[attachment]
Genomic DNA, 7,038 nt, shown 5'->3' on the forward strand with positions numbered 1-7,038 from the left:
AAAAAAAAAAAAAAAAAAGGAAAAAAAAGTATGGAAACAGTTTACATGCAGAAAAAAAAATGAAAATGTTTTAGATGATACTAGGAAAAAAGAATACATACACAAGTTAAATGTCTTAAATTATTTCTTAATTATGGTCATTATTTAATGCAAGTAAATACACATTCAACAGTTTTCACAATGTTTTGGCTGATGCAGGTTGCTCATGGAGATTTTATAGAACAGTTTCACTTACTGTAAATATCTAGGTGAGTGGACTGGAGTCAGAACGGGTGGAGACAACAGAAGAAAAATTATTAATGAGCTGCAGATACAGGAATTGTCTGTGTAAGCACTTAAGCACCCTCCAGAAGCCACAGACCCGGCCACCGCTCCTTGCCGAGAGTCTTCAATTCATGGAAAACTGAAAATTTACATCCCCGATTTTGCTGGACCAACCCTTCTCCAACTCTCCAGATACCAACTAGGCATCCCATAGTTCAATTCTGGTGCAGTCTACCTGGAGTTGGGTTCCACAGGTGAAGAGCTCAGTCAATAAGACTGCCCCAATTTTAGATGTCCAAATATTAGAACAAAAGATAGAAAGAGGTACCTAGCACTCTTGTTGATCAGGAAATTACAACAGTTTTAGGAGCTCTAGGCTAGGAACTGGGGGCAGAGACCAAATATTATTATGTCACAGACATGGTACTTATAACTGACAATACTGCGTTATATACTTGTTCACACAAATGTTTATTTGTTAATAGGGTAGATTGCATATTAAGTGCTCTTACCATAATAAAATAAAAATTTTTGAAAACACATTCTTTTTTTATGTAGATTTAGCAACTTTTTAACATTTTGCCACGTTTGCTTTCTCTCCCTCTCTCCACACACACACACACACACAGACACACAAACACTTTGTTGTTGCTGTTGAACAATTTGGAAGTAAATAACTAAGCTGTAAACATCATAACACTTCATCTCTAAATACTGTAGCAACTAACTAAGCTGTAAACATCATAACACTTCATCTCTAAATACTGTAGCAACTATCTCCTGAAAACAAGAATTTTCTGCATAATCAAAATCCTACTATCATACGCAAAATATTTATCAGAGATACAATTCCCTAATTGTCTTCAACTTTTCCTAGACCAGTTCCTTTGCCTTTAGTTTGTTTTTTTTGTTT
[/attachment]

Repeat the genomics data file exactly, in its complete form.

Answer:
Genomic DNA, 7,038 nt, shown 5'->3' on the forward strand with positions numbered 1-7,038 from the left:
AAAAAAAAAAAAAAAAAAGGAAAAAAAAGTATGGAAACAGTTTACATGCAGAAAAAAAAATGAAAATGTTTTAGATGATACTAGGAAAAAAGAATACATACACAAGTTAAATGTCTTAAATTATTTCTTAATTATGGTCATTATTTAATGCAAGTAAATACACATTCAACAGTTTTCACAATGTTTTGGCTGATGCAGGTTGCTCATGGAGATTTTATAGAACAGTTTCACTTACTGTAAATATCTAGGTGAGTGGACTGGAGTCAGAACGGGTGGAGACAACAGAAGAAAAATTATTAATGAGCTGCAGATACAGGAATTGTCTGTGTAAGCACTTAAGCACCCTCCAGAAGCCACAGACCCGGCCACCGCTCCTTGCCGAGAGTCTTCAATTCATGGAAAACTGAAAATTTACATCCCCGATTTTGCTGGACCAACCCTTCTCCAACTCTCCAGATACCAACTAGGCATCCCATAGTTCAATTCTGGTGCAGTCTACCTGGAGTTGGGTTCCACAGGTGAAGAGCTCAGTCAATAAGACTGCCCCAATTTTAGATGTCCAAATATTAGAACAAAAGATAGAAAGAGGTACCTAGCACTCTTGTTGATCAGGAAATTACAACAGTTTTAGGAGCTCTAGGCTAGGAACTGGGGGCAGAGACCAAATATTATTATGTCACAGACATGGTACTTATAACTGACAATACTGCGTTATATACTTGTTCACACAAATGTTTATTTGTTAATAGGGTAGATTGCATATTAAGTGCTCTTACCATAATAAAATAAAAATTTTTGAAAACACATTCTTTTTTTATGTAGATTTAGCAACTTTTTAACATTTTGCCACGTTTGCTTTCTCTCCCTCTCTCCACACACACACACACACACAGACACACAAACACTTTGTTGTTGCTGTTGAACAATTTGGAAGTAAATAACTAAGCTGTAAACATCATAACACTTCATCTCTAAATACTGTAGCAACTAACTAAGCTGTAAACATCATAACACTTCATCTCTAAATACTGTAGCAACTATCTCCTGAAAACAAGAATTTTCTGCATAATCAAAATCCTACTATCATACGCAAAATATTTATCAGAGATACAATTCCCTAATTGTCTTCAACTTTTCCTAGACCAGTTCCTTTGCCTTTAGTTTGTTTTTTTTGTTT